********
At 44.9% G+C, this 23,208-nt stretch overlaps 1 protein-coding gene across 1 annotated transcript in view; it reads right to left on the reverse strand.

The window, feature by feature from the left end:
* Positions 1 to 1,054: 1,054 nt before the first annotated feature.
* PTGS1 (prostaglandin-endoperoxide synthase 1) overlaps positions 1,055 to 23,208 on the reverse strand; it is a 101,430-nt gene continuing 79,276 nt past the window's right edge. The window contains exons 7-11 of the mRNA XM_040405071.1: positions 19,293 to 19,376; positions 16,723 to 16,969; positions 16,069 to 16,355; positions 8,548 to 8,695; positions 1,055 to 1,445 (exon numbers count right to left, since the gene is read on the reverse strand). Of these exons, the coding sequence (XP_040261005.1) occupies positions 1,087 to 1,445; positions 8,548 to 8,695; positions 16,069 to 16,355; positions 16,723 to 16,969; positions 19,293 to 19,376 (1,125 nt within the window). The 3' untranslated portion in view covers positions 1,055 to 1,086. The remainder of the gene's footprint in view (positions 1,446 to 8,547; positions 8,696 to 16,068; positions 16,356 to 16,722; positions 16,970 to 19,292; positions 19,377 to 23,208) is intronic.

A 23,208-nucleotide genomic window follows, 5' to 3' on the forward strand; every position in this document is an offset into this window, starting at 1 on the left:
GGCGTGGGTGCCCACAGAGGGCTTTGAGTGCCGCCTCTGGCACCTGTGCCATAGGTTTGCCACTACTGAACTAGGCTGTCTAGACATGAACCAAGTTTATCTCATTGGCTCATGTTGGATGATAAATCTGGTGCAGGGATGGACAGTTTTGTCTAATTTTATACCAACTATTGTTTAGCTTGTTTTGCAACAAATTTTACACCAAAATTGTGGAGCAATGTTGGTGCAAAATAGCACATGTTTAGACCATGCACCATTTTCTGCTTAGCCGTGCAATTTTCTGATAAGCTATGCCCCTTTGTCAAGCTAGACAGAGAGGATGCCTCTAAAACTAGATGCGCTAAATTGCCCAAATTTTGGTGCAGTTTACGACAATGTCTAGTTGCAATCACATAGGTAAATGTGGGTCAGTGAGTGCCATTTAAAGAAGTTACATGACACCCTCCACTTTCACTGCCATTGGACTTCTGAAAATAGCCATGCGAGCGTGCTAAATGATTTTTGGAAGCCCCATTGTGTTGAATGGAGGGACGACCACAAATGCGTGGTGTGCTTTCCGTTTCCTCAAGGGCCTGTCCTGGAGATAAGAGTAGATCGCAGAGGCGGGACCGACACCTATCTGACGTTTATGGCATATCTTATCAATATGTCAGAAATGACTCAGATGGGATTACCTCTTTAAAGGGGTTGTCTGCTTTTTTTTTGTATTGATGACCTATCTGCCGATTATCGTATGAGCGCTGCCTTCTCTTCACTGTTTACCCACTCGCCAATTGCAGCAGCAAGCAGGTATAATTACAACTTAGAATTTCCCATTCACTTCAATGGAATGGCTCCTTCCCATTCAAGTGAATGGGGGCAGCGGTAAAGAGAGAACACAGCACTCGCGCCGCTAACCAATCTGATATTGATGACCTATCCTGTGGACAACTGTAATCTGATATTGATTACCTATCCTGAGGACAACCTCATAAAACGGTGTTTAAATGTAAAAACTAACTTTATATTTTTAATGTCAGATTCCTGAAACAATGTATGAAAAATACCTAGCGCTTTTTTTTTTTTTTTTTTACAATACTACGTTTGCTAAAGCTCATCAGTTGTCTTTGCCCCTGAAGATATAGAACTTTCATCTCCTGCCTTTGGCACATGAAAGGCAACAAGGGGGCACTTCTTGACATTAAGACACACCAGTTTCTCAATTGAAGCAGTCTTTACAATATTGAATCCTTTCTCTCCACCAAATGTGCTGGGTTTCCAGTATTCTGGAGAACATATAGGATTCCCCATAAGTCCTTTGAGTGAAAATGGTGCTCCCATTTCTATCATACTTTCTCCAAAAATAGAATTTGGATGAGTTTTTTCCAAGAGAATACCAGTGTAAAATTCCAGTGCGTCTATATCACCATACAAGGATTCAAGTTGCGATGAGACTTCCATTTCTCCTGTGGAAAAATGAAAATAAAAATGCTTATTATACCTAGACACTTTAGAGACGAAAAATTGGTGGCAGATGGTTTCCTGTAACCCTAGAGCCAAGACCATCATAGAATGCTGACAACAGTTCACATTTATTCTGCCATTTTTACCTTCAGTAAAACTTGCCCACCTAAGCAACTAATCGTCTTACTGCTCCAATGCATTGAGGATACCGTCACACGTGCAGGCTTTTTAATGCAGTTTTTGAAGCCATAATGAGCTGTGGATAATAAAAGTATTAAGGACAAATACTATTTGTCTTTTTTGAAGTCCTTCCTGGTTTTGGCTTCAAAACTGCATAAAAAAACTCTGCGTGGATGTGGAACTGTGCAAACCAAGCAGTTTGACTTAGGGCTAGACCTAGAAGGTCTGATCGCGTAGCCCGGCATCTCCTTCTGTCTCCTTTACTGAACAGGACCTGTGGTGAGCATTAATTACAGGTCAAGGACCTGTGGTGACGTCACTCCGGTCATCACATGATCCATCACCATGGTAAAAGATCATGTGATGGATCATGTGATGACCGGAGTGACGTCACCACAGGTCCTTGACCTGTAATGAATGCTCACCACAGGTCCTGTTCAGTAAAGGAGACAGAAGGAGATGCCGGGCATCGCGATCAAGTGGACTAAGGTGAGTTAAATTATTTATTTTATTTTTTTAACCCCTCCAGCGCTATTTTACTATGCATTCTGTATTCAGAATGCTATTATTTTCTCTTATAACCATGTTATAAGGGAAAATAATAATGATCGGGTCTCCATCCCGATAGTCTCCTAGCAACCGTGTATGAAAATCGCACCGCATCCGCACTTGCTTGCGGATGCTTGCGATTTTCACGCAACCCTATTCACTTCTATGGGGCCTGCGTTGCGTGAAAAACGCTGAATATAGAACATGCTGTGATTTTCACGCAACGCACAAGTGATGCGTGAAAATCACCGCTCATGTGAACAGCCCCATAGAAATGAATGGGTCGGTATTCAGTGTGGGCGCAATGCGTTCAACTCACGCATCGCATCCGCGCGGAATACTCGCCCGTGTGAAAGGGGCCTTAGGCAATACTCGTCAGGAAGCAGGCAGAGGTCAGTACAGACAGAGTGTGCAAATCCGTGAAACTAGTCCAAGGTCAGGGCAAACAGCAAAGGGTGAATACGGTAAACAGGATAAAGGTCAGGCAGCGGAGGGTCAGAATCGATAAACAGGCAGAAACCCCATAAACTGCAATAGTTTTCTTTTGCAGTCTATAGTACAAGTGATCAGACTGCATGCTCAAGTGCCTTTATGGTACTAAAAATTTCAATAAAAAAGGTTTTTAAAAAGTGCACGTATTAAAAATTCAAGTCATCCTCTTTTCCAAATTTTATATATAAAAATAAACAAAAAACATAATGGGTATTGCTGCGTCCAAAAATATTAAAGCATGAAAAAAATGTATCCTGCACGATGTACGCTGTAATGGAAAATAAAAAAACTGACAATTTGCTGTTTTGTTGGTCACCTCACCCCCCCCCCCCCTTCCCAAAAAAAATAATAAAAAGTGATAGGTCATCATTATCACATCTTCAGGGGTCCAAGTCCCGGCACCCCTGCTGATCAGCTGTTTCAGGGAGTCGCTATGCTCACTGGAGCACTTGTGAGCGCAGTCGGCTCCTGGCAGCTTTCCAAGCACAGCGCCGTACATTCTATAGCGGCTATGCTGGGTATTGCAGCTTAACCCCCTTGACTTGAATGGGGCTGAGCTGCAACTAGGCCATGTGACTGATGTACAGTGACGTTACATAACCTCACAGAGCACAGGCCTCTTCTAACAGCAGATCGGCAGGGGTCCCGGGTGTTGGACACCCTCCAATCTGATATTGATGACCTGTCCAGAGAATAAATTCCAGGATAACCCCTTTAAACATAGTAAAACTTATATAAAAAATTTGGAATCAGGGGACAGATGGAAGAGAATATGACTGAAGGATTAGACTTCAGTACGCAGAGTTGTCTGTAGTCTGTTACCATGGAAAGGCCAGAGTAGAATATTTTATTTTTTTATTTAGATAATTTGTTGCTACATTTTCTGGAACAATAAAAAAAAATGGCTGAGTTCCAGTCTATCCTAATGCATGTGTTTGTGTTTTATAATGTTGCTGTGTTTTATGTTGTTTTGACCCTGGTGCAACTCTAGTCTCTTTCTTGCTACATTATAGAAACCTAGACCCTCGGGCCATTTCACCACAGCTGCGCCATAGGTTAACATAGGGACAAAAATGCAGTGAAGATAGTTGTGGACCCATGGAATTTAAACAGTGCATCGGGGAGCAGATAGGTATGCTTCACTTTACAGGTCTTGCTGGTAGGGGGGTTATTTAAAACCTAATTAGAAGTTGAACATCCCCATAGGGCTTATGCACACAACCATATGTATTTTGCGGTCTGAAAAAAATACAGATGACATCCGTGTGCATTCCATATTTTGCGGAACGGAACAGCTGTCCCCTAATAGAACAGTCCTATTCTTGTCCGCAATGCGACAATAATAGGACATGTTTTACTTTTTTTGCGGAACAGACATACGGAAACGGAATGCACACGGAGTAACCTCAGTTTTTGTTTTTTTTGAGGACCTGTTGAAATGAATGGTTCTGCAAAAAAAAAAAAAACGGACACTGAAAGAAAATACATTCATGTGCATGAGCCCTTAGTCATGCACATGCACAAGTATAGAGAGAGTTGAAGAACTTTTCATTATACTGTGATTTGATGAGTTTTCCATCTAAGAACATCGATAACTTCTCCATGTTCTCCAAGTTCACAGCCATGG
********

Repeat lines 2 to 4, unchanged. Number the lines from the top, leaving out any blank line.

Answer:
The window, feature by feature from the left end:
* Positions 1 to 1,054: 1,054 nt before the first annotated feature.
* PTGS1 (prostaglandin-endoperoxide synthase 1) overlaps positions 1,055 to 23,208 on the reverse strand; it is a 101,430-nt gene continuing 79,276 nt past the window's right edge. The window contains exons 7-11 of the mRNA XM_040405071.1: positions 19,293 to 19,376; positions 16,723 to 16,969; positions 16,069 to 16,355; positions 8,548 to 8,695; positions 1,055 to 1,445 (exon numbers count right to left, since the gene is read on the reverse strand). Of these exons, the coding sequence (XP_040261005.1) occupies positions 1,087 to 1,445; positions 8,548 to 8,695; positions 16,069 to 16,355; positions 16,723 to 16,969; positions 19,293 to 19,376 (1,125 nt within the window). The 3' untranslated portion in view covers positions 1,055 to 1,086. The remainder of the gene's footprint in view (positions 1,446 to 8,547; positions 8,696 to 16,068; positions 16,356 to 16,722; positions 16,970 to 19,292; positions 19,377 to 23,208) is intronic.